|Barked: Fri Jan 4, '13 5:39am PST |
|Meet the dog and spend some time with him before you agree to take him.
Adopting a dog sight unseen is rarely a good idea. I did it with Ember - Her previous owner literally walked into my place of employment, asked if I wanted her or not and if not she was getting dumped elsewhere. I had about 5 minutes to decide. I had 12 years of socializing, training and rescue experience - I knew that I knew nothing about her, and how hard this could be and I still had a hard time getting through those first months.
She was extreme - Dog aggressive, severely reactive, working line energy levels, infested with parasites, infection and emaciated... Most dogs aren't like that. But the point remains that you don't know. What you've found out via Craigslist adds up to nothing. "Up to date on shots" is the mantra irresponsible people love to pull out to make themselves look credible.
"Friendly" and "potty trained" are relative terms, pretty subject to personal interpretation. Many people have no idea if their dog is actually friendly or not. Maybe he is friendly with them and only them, but since they never leave the house they've never seen him try to take a bite out of a stranger. Ember's owner told me over and over how much she loved other dogs and wanted me to let her into the group of small dogs I was supervising at the time. Ember had loved her Husky brother - she had never even seen a small dog and indeed, later tried to kill the first one she saw.
Other people are outright lying.
The only way to know for sure is to meet him - and even then, as has been pointed out, you still won't see his true colors for a couple months. 2 weeks to start to settle and adjust, 4 - 6 weeks to start to feel comfortable, 4 - 6 months to feel at home. Expect behavioral changes at each marker - for better or for worse. Some dogs are on their best behavior at first because they're afraid of getting in trouble, others act out because they've given up on life.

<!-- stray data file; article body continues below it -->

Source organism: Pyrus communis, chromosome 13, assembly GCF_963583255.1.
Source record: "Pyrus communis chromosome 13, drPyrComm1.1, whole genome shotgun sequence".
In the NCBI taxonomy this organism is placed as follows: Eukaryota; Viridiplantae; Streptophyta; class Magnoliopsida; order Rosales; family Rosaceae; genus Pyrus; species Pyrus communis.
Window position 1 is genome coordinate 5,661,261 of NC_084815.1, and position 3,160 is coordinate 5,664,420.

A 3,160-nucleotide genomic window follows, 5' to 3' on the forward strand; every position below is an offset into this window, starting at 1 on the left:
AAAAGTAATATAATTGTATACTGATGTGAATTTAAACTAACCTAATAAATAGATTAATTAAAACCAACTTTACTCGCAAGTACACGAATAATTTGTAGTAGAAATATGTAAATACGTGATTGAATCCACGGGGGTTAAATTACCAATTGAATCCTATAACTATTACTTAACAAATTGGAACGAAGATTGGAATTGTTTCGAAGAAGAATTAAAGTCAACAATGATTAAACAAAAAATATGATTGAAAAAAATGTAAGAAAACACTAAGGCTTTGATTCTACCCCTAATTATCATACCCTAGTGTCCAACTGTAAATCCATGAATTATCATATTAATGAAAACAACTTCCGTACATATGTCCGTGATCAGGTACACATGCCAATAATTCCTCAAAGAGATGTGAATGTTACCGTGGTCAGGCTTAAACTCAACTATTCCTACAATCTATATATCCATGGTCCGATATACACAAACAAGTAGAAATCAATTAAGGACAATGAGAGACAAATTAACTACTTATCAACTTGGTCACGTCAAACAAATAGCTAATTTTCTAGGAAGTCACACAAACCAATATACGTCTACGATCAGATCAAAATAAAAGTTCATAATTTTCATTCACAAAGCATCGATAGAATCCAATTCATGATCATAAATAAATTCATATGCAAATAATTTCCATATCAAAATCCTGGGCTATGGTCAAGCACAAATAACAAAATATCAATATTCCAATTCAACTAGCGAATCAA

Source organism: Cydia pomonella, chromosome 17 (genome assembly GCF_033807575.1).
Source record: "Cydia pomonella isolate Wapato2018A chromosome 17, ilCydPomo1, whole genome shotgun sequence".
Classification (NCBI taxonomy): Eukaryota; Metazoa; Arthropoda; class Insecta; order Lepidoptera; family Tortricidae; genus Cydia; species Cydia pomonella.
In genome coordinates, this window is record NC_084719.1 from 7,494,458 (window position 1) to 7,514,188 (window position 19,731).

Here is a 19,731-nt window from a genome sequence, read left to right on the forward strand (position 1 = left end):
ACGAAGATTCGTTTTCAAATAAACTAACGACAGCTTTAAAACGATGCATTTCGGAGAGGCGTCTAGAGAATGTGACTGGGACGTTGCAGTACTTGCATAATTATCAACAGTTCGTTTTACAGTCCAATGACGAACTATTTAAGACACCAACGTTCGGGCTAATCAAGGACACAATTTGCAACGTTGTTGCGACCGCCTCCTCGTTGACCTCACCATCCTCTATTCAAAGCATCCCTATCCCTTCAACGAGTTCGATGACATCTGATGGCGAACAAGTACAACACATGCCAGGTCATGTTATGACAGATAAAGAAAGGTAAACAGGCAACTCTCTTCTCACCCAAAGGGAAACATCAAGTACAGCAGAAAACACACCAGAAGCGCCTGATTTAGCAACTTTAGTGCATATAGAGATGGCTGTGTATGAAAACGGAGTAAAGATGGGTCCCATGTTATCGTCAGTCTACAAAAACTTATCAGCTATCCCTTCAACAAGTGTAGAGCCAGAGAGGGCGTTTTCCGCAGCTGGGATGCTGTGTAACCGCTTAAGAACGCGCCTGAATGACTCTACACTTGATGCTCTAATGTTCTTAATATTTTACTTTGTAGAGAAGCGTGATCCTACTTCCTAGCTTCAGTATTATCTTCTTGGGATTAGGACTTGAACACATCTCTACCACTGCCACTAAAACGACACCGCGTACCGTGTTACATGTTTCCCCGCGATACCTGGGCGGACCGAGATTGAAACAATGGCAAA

If you can't meet him, ask lots of very specific questions that can NOT be answered with "yes" or "no." For example, "When was the last time he met another dog? What kind of dog was it? How did he react to the new dog? How many children has he met? What did he think of them?"
By cycling through a lot of these types of questions on a range of topics (and it doesn't hurt to ask the same question different ways), you can start to pick out inconsistencies if the person is lying to you. You can also figure out really quick if they have any idea who their dog is. I knew Ember was unsocialized with other dogs because when I asked her owner, "How does she act with other dogs?" she answered, "Great! She loves playing with her brother! They would play all day!" Her previous owner didn't even recognize dogs outside of her brother, which told me quite accurately that there were not any.
Most importantly, if this seems fishy or you have a bad feeling about what you're getting into, don't do it. There are thousands of dogs in need of a home, ASAP. It's hard to walk away, but this doesn't have to be the one.
ETA: I always say, every dog up for adoption was given up for a reason. Your job as a potential adopter is to figure out what that reason is, and if it's compatible with your life. Ember's reason was that she was a working dog no one had any interest in. That's fine, because I wanted a working a dog.
If you find yourself feeling like you need more guidance, contact rescue groups or look up local dog trainers. You'll have to evaluate them too, but they can likely help you. When I was working as a trainer, we used to welcome people who didn't have a dog yet to hang around and get a better feel for working with rescue dogs or puppies, and what certain breeds were typically like.
Edited by author Fri Jan 4, '13 5:49am PST
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